KAW: Yes, I have teamed up with Rachel Vass, CEO of Syzygy Cities, to launch a $180mn Opportunity Zone fund. While the program is sunsetting, we believe now is our opportunity (pun intended) to showcase what this program can really do. For almost a decade, real estate funds have wasted this gift of a tax structure on lazy, unimpactful real estate developments like luxury multi-family, storage/warehouses, some affordable housing, hotels, etc. The traditional return on these funds is below 10%. As an investor, you have your capital gain dollars sitting stagnant instead of taking advantage of the patient high-growth opportunities in these OZs. While paying taxes is terrible in general, paying a lower tax today to avoid a higher tax tomorrow is my favorite strategy. We use the 10-year holding requirement to really be aggressive to maximize the exit potential and benefit from a tax-free exit at the end of the fund.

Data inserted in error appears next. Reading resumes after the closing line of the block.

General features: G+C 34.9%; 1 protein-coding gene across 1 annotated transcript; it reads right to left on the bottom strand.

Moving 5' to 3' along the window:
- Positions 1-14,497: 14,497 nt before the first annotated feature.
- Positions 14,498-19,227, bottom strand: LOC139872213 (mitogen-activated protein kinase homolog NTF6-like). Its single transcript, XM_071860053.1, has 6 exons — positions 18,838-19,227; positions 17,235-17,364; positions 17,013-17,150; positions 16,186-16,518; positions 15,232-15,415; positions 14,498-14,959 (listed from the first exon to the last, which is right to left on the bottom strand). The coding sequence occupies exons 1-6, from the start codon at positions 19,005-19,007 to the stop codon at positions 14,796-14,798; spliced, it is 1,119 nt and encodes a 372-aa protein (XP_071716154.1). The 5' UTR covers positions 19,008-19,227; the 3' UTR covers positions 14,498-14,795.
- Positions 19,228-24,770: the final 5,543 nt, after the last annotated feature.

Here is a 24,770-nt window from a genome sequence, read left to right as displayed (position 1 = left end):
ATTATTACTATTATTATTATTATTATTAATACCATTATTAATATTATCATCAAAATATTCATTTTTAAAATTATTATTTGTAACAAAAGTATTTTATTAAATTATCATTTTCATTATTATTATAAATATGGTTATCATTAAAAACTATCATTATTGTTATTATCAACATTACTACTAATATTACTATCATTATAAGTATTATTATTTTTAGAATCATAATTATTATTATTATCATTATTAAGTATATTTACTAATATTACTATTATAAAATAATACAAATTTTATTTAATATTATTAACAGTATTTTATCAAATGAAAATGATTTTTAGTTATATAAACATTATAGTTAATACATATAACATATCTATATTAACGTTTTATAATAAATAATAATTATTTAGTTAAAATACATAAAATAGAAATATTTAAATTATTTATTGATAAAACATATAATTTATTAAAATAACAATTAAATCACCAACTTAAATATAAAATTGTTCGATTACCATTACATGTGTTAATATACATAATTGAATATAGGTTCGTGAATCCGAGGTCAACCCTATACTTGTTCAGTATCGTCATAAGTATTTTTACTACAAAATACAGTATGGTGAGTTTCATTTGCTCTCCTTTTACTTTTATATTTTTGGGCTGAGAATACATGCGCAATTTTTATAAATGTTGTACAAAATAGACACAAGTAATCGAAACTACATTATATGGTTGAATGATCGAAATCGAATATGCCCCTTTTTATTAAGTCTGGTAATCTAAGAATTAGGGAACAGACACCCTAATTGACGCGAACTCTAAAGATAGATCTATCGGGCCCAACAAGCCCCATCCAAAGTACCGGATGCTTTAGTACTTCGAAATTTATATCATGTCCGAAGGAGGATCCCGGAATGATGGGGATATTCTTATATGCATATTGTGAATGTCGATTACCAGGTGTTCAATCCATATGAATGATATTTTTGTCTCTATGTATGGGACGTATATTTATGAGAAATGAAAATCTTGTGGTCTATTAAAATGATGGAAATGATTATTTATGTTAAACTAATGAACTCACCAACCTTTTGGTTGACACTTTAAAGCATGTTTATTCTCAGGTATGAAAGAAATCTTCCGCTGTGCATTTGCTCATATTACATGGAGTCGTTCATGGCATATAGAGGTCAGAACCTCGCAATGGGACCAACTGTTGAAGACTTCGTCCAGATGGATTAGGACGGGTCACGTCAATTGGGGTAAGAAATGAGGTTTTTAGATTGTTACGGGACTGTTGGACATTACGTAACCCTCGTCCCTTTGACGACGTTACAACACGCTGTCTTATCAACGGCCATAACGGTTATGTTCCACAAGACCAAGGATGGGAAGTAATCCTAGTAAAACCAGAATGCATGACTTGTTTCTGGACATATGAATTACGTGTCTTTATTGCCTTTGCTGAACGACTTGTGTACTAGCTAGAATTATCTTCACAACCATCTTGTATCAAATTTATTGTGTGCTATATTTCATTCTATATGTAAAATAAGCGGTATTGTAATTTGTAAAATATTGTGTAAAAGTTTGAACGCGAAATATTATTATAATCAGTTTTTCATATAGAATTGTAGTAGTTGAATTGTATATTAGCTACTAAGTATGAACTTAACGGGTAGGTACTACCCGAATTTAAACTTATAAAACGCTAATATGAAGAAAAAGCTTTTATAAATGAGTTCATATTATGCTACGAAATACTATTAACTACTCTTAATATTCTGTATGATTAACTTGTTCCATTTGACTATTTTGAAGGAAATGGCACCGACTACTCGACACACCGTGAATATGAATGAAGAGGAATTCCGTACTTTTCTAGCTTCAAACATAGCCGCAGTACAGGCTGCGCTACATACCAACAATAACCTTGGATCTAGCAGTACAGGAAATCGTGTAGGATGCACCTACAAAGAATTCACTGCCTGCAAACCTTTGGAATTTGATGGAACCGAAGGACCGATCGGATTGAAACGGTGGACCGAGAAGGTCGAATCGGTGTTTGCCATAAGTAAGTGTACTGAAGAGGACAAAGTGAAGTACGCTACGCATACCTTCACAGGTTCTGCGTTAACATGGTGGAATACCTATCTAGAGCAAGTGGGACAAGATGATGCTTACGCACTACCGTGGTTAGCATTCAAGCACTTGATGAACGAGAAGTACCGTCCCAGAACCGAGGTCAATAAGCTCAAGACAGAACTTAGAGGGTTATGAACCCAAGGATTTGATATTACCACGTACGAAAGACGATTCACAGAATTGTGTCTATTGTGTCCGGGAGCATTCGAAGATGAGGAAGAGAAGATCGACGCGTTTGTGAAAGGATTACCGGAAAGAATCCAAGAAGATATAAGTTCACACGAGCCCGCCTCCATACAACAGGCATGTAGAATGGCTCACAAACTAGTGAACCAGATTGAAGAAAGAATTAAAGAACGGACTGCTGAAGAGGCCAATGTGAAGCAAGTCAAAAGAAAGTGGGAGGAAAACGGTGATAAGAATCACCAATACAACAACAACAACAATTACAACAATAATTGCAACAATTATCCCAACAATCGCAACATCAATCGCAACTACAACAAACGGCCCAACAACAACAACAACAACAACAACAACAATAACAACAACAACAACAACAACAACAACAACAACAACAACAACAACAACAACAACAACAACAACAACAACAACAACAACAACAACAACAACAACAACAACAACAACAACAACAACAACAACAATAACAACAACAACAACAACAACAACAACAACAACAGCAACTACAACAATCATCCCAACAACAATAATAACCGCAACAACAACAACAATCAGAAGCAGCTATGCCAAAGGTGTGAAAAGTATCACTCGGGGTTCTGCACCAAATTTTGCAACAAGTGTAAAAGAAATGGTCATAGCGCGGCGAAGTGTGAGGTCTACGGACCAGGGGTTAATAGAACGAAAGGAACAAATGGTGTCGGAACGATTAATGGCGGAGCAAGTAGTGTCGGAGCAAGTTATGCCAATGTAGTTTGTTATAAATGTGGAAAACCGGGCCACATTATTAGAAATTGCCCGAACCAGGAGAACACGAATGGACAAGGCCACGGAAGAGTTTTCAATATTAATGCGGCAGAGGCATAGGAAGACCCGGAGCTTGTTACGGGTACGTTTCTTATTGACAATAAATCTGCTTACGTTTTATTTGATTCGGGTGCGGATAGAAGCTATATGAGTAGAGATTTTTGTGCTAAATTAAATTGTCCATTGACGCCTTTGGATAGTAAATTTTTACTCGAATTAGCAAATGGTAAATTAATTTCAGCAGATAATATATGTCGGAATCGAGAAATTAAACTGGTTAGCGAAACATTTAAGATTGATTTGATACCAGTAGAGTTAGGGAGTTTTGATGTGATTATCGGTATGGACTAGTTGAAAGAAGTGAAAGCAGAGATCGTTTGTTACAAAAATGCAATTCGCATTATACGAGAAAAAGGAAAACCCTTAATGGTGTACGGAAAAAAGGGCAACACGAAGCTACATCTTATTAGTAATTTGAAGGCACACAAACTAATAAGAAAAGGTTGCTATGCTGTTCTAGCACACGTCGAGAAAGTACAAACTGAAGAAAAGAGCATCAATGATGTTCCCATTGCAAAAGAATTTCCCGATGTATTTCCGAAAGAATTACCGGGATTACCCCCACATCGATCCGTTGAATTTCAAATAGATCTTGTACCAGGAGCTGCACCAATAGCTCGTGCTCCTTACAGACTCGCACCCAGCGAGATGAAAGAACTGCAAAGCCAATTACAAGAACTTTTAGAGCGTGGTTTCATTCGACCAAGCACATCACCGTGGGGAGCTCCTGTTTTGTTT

Another advantage to working with an OZ fund like ours is our strategy behind our capital stack. We leverage multiple funding sources to reduce our equity funding requirements, essentially building 20-40% of our capital out of free money (grants, government funding incentives, tax credits, etc). Investors don’t have to use capital gains to invest, either. They can use cash, retirement funds (like IRAs and 401K), and in-kind or DAF dollars. The returns we are targeting can be appealing to any type of capital and the capital gain tax-free exit is the cherry on top of this deluxe sundae of a private equity fund.
GW: Finally, Kelly Ann, 2023 will see your firm turn three years old. What are some of the lessons that you’ve learned so far, and do you have any specific plans for the next 12-18 months?
KAW: I think the most important lesson I’ve learned is to trust my experience and my vision. What people don’t think about is that the largest, most successful asset managers in the world were once emerging managers at 30. I am an investor’s opportunity to take advantage of 15 years of upside before I’m one floor below Buffet.
We are hoping to raise $180,000,000 into our Opportunity Zone Fund, launch our second vintage (AWP Diversity Fund II-$150M) to continue our investment strategy into growing small/mid-sized businesses and enjoy a little bit of life around the globe with my wife and children.
Kelly Ann Winget is Founder at Alternative Wealth Partners